where L[ρj(tg)] is the state leakage corresponding to the gate operation on the initial state j. In Fig. 9, we study the effect of dissipation to the average infidelity and average state leakage of simple and DRAG-controlled NOT gates. The presence of a weakly dissipative environment significantly reduces the gate fidelities of both gates for relatively small values of driving amplitude Ω and decoherence effects are negligible for the case of relatively fast gate operations (large values of Ω). The errors due to the dissipative environment can be reduced by fast driving. However, fast driving can increase leakage errors. Ideally, the combination of a moderate driving amplitude and isolating the system from the bath(s) could optimize fidelity. The point where the infidelity has a minimum corresponds to the optimal driving amplitude for the parameters used in our work. The average state leakage in the DRAG NOT-gate increases due to the dissipative environment and leads to a smaller gate fidelity. The DRAG NOT-gate is robust against the state leakage error and eliminates leakage to order Ω4/α3. The state leakage is always less than or of the same order as Ω4/α3 (black dashed lines) for the isolated case. This agrees with the result reported in ref. 8 for the case of an isolated qubit with N = 3. Also, our data clearly show that the DRAG pulse transfers the leakage errors to bit- and phase-flip errors, which can be seen as a multiple orders-of-magnitude difference between the simulated simple and DRAG average state leakages in Fig. 9b. Such errors can be corrected with quantum-error correcting codes. Note that the gate fidelity for the DRAG NOT-gate is smaller than that of the simple NOT-gate for large Ω but the pulse shape for DRAG can be optimized to obtain higher fidelity28,29. Our data show that for non-optimized pulses the bit and phase-flip errors can be of the same order of magnitude as that caused by decoherence. We emphasize that in our simulations we have taken into account both the dissipation and presence of higher energy states up to N = 5 for experimentally relevant parameters.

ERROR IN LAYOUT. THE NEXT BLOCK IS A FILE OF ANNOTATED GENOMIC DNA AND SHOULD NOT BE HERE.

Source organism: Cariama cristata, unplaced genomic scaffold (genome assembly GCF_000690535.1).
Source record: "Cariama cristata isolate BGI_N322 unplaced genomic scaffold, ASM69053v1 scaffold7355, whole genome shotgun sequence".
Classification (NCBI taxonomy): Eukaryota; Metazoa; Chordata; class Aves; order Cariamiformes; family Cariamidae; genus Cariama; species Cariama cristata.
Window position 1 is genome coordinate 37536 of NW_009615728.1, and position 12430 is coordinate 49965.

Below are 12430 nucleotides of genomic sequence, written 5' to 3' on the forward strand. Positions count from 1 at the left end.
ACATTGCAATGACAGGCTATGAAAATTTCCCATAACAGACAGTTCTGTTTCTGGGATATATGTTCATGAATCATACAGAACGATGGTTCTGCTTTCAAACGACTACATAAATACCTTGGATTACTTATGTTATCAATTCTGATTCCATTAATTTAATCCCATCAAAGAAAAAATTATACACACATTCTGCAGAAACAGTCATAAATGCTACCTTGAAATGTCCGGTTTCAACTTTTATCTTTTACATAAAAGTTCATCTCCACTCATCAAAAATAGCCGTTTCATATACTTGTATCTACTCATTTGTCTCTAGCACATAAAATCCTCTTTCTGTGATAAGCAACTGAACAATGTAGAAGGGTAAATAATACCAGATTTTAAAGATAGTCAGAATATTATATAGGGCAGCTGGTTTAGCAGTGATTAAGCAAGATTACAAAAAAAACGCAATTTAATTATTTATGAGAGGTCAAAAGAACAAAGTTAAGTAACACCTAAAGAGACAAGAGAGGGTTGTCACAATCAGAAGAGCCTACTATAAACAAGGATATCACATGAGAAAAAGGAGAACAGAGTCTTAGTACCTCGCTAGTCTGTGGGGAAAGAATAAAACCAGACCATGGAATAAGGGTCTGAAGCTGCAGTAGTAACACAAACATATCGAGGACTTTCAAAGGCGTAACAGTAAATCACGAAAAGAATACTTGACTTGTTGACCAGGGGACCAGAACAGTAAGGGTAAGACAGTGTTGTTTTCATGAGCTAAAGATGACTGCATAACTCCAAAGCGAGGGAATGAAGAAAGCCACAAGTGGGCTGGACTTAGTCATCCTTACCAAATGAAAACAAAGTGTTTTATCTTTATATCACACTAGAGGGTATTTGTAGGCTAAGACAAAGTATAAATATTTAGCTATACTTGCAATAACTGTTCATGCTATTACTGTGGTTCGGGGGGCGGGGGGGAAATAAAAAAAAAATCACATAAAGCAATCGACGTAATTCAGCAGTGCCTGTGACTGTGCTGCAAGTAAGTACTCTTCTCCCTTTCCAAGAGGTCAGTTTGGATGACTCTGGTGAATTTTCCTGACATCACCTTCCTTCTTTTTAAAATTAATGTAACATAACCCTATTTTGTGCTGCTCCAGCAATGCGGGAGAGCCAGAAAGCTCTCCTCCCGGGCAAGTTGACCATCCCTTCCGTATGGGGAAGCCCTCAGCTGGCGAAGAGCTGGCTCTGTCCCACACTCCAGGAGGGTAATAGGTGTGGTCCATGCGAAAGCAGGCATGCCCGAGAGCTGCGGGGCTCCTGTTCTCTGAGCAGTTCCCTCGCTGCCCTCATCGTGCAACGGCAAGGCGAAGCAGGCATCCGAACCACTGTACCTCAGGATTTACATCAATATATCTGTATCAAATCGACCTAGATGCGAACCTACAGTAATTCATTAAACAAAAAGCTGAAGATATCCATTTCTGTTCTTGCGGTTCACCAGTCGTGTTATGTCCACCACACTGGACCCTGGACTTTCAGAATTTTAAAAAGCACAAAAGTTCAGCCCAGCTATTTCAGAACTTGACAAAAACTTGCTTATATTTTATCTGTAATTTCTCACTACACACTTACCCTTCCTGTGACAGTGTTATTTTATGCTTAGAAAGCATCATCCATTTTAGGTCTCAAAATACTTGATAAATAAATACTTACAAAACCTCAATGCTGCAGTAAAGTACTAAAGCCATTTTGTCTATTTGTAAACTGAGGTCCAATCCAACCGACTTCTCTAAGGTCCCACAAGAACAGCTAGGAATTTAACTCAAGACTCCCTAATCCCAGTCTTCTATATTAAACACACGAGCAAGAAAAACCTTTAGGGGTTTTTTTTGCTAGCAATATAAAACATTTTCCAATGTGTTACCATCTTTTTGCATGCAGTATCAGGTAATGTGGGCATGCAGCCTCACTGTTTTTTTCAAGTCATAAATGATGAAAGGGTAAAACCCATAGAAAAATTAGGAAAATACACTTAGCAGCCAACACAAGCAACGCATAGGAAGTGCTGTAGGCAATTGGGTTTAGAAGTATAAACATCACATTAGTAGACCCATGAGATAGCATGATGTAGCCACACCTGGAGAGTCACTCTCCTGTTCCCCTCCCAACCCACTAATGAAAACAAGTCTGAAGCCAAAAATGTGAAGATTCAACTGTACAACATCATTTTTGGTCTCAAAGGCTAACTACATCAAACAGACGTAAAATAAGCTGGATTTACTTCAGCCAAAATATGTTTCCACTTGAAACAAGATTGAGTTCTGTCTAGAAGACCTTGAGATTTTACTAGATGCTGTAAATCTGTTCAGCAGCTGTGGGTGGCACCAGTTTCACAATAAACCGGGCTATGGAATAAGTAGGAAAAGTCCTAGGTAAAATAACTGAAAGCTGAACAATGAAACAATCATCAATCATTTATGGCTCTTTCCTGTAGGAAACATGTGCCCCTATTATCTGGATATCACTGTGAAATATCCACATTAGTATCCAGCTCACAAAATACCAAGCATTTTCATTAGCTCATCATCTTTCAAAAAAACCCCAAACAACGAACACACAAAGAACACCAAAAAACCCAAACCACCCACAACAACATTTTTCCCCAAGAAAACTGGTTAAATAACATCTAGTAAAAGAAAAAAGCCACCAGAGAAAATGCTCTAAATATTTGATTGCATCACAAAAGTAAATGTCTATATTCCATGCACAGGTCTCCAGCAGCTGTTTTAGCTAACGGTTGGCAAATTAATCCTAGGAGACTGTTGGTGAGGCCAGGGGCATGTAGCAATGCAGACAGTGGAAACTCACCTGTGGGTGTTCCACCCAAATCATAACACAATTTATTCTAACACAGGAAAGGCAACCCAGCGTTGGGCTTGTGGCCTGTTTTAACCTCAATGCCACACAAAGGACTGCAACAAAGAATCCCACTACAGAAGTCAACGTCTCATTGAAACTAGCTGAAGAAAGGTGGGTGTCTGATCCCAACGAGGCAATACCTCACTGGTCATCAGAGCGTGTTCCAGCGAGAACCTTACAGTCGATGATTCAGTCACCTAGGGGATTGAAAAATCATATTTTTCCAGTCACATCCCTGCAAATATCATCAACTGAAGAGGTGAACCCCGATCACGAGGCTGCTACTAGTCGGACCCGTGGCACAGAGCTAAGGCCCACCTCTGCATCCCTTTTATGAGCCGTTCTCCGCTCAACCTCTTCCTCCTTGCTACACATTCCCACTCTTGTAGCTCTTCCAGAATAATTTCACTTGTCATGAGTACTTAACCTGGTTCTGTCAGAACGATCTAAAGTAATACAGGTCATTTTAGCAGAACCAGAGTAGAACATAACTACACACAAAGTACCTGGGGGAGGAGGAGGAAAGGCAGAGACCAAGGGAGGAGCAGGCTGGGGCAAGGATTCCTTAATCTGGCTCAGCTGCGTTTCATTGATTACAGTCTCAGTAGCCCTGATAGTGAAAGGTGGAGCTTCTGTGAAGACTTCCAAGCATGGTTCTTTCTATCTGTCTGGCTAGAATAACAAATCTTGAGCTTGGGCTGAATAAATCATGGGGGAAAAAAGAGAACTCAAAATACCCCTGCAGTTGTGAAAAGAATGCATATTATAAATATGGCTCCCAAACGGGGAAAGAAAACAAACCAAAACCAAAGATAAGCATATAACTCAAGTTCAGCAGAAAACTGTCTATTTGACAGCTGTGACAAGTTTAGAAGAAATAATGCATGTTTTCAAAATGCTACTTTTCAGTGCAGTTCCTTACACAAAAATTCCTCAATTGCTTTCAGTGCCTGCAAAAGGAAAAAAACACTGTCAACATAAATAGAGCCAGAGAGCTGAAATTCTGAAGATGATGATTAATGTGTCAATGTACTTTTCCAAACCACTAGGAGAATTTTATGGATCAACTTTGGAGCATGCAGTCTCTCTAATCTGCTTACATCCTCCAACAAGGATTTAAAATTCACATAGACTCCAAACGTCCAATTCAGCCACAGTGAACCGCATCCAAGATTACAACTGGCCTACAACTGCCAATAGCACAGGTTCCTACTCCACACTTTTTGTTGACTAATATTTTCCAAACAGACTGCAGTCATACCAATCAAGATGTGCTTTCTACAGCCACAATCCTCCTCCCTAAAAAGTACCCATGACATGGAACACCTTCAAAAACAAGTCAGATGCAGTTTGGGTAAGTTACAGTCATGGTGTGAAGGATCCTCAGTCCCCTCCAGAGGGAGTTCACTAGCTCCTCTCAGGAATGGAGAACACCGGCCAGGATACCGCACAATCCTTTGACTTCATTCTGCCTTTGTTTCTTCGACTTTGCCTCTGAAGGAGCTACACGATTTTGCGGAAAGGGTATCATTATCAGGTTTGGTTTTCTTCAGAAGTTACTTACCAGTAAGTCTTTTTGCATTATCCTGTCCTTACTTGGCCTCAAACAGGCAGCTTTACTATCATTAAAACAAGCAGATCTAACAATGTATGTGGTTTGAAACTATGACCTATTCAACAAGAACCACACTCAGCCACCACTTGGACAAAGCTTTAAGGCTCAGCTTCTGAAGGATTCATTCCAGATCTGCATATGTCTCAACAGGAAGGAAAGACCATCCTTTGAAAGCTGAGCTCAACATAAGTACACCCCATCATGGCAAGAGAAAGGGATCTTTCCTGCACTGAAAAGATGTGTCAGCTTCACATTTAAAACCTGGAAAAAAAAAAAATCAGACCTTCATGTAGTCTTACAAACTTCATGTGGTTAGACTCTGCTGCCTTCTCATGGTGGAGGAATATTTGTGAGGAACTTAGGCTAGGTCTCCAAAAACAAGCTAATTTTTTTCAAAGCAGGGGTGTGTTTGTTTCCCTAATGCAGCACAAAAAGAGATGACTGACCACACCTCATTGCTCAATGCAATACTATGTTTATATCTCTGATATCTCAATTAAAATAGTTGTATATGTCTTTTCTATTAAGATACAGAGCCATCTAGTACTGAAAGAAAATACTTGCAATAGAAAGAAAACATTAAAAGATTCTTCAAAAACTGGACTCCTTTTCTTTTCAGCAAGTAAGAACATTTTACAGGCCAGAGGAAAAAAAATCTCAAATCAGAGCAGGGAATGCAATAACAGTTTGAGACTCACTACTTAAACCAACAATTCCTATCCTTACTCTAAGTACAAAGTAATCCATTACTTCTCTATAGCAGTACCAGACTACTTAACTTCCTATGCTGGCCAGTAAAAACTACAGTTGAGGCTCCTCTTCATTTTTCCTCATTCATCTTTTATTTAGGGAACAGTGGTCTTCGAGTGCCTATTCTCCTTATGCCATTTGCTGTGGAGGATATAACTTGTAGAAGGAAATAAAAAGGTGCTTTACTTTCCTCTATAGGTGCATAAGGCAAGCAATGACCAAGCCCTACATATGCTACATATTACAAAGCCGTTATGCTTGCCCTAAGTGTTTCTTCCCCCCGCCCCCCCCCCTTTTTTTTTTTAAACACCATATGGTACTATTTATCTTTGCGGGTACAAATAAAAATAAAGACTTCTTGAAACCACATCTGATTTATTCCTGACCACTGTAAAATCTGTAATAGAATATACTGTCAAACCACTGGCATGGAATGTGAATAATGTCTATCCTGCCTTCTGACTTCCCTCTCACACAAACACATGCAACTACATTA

Fig. 9: Comparison of the infidelities and the state leakages.
figure 9

a The average infidelity of the simple and DRAG NOT gates. b Average state leakage for the simple and DRAG NOT gates. The black dashed lines represents the curve for Ω4/α3. We have used EJ/EC = 100, βω01 = 10, κ = 10−5ω01(solid lines) and κ = 0 (dotted lines).


In summary, we have presented a detailed study of the state leakage of a transmon under strong dissipation and fast coherent control. We have studied the short-time decay dynamics of a five-level transmon qubit coupled to a bosonic bath using analytic and numerically exact methods. Our results demonstrate that the universal decoherence induces significant short-time leakage during the decay. At experimentally relevant low temperatures, the leakage is directly proportional to the coupling to the bath. We found that the two-level approximation of a transmon qubit does not result into accurate dynamics, even in the case of low temperature and small excitation number, especially in the case of systems which are strongly coupled to the environment. We expect this to be important if strong coupling is required for environmental control, e.g., in qubit reset or in the case of quantum heat engines.

Furthermore, we have quantified the dependence between state leakage, anharmonicity, and drive amplitude for a resonantly driven qubit, and predicted parameter values relevant for minimal leakage. Finally, we have illustrated leakage errors in single-qubit quantum gates for a five-level transmon in the presence of decoherence, and suppression of leakage through DRAG control techniques for experimentally relevant parameters. We have also predicted fidelity variations in single-qubit gates for a five-level transmon in the presence of decoherence for simple and DRAG-controlled NOT gates.


Models for dissipation

In the main text, we have studied open quantum system dynamics of a transmon bilineraly coupled to a bosonic bath. We have modeled the setup with the Hamiltonian


where \({\hat{H}}_{{\rm{S}}}\) and \({\hat{H}}_{{\rm{B}}}\) are the Hamiltonians of the system and the bath, respectively. The interaction Hamiltonian is defined as

$${\hat{H}}_{{\rm{I}}}=\hslash \hat{q}\hat{\zeta }.$$

The dynamics of the system is determined by its reduced density operator \({\hat{\rho }}_{{\rm{S}}}={{\rm{Tr}}}_{{\rm{B}}}\,\hat{\rho }\), where \(\hat{\rho }\) is the joint density operator of the system and the bath, the time evolution of which is determined by the von Neumann equation. If the coupling to the bath is weak, one can apply the conventional perturbative approach which includes Born and Markov approximations. As a result, we obtain the Redfield equation19